1. Old movie cameras
2. More modern than the one my father had
3. Projector just like the one we had at home
4. An early attempt to add sound to movies
It always seems strange to go to a museum and see things you used to use yourself.
Some of the old 8 mm movie cameras and projectors at the film museum were just like the ones we used to have at home when I was a child.
I still have a box of old 8 mm films that my father and I took. I suppose it would be possible to get them digitalized, but I suspect their historical value is rather limited.
1. Entrance to the film museum
2. Historic projectors in the film museum
3. In the museum
4. Historic cameras
The film museum has its own cinema, the "Black Box", and four floors of exhibit space with displays of the history and aura of the movies.
For example: "Film and Politics" is an exhibit on the third floor in between "Film and Money" and "Myths of the Present".
The museum is open Tuesday to Sunday from 11 am to 5 pm, Wednesdays to 9 pm, closed Mondays.
Admission as of 2010 was three Euros, or 1.50 Euros for those who get a discount.
This probably won't appeal to many people except those keen on German cinema. There are some interesting exhibits, such as the 19th century 3D photographs (astonishing quality for the time) and the proto-animation techniques, but nothing really stood out and grabbed my attention. I did like watching the clip from Battleship Potemkin, but I can watch that on DVD whenever I like anyway.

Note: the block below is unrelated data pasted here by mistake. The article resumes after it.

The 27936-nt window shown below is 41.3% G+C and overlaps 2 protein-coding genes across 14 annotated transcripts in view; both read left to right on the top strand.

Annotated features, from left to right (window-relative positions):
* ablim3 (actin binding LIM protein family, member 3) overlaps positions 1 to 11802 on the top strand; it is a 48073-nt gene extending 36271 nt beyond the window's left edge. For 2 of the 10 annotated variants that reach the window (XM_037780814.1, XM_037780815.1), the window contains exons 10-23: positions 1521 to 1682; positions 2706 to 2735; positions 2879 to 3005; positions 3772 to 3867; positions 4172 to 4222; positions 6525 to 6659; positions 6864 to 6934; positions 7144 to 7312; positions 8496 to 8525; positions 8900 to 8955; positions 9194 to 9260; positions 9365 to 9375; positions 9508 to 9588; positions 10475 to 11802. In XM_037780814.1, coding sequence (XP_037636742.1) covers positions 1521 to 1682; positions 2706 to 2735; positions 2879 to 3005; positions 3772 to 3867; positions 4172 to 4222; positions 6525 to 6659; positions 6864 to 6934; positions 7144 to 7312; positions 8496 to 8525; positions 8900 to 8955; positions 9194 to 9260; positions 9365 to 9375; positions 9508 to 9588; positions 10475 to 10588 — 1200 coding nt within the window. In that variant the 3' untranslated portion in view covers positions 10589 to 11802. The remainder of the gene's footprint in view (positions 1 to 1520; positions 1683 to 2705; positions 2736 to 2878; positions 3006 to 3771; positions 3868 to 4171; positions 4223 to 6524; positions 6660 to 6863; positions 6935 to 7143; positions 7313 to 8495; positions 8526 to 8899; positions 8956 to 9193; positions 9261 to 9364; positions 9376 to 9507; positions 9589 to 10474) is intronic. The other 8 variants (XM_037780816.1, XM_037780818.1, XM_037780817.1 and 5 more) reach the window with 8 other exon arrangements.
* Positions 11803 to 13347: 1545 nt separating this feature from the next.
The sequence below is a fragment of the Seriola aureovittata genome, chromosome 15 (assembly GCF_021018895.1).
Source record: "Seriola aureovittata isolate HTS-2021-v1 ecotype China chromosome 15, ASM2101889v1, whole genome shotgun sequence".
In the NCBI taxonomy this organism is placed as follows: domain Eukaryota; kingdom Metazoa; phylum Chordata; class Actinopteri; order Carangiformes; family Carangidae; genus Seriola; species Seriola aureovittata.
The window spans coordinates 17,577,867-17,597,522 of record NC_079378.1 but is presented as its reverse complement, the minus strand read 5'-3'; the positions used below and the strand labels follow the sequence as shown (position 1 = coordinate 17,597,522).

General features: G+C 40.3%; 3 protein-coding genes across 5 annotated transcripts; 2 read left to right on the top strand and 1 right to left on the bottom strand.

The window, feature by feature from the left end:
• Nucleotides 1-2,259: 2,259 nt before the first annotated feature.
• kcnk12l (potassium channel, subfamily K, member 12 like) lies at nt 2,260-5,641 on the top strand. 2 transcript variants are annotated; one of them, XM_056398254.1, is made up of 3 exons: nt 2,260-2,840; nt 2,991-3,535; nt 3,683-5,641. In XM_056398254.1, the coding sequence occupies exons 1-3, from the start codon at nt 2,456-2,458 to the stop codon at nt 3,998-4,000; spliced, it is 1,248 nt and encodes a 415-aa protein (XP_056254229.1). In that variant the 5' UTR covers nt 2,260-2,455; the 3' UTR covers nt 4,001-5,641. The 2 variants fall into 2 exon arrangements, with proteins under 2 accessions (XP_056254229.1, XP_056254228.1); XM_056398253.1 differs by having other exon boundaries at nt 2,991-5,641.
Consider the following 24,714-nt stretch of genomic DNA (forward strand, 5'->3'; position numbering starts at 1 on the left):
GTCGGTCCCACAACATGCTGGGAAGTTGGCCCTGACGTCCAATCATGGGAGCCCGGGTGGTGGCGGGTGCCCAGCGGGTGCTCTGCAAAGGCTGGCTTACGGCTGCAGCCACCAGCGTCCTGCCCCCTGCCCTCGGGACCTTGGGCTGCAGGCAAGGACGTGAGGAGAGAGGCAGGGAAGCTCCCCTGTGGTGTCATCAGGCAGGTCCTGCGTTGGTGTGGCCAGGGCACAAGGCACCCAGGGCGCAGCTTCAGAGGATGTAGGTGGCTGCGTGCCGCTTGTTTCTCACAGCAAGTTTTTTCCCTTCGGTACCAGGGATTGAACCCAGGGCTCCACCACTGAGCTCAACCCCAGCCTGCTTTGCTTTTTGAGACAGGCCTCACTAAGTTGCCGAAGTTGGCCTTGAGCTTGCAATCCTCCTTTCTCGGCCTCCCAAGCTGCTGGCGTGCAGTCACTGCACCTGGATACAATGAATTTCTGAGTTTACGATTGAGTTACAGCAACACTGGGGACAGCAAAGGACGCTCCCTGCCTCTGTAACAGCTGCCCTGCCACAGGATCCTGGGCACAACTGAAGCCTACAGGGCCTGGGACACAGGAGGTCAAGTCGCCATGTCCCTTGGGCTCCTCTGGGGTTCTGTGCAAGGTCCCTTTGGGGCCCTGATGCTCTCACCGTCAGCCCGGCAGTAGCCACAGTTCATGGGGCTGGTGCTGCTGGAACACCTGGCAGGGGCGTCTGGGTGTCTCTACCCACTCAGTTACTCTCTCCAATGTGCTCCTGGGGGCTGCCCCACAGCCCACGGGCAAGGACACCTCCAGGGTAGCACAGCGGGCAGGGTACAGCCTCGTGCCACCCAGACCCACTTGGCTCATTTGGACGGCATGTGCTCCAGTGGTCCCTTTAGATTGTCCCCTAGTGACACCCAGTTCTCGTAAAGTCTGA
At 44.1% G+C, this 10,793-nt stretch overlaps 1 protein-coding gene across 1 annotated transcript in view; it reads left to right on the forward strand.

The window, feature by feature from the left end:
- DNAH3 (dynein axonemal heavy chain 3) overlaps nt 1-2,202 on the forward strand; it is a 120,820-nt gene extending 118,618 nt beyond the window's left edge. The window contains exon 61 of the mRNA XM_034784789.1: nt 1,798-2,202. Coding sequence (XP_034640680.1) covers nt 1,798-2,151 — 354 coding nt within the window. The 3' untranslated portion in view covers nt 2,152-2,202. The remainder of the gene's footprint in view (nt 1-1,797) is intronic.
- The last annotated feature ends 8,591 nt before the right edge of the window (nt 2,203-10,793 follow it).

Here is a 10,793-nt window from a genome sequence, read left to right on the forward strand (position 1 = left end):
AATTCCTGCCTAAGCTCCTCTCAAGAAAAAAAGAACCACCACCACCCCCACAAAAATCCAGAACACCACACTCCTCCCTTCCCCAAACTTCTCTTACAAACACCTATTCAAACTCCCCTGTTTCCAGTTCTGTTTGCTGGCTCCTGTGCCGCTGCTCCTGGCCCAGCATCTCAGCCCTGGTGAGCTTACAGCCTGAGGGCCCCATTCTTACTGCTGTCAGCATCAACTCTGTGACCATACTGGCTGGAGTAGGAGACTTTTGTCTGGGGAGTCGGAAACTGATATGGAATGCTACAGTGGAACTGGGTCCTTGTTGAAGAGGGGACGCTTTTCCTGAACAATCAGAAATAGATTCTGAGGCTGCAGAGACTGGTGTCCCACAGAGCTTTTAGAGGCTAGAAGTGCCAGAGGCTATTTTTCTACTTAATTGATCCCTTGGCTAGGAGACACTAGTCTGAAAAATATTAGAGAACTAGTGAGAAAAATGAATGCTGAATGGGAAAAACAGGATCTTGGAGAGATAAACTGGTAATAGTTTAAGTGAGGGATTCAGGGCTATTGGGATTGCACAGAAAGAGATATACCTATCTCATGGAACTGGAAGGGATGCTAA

Stan & Olli at their best! See an "Oscar", a Palm Tree from Cannes, a Lion from Venice, a Bear from Berlin, a golden Bambi and all the other famous movie awards.
Costumes and dresses, merchandising, movie posters.
Equipment since the first days of movie theatres.
Moving pictures, miracles, before they had cameras. Camera obscura.
A cinema is also part of the museum, with very special, international films, old and new, often a whole week is dedicated to an actor or director or topic or country. Well worth a visit!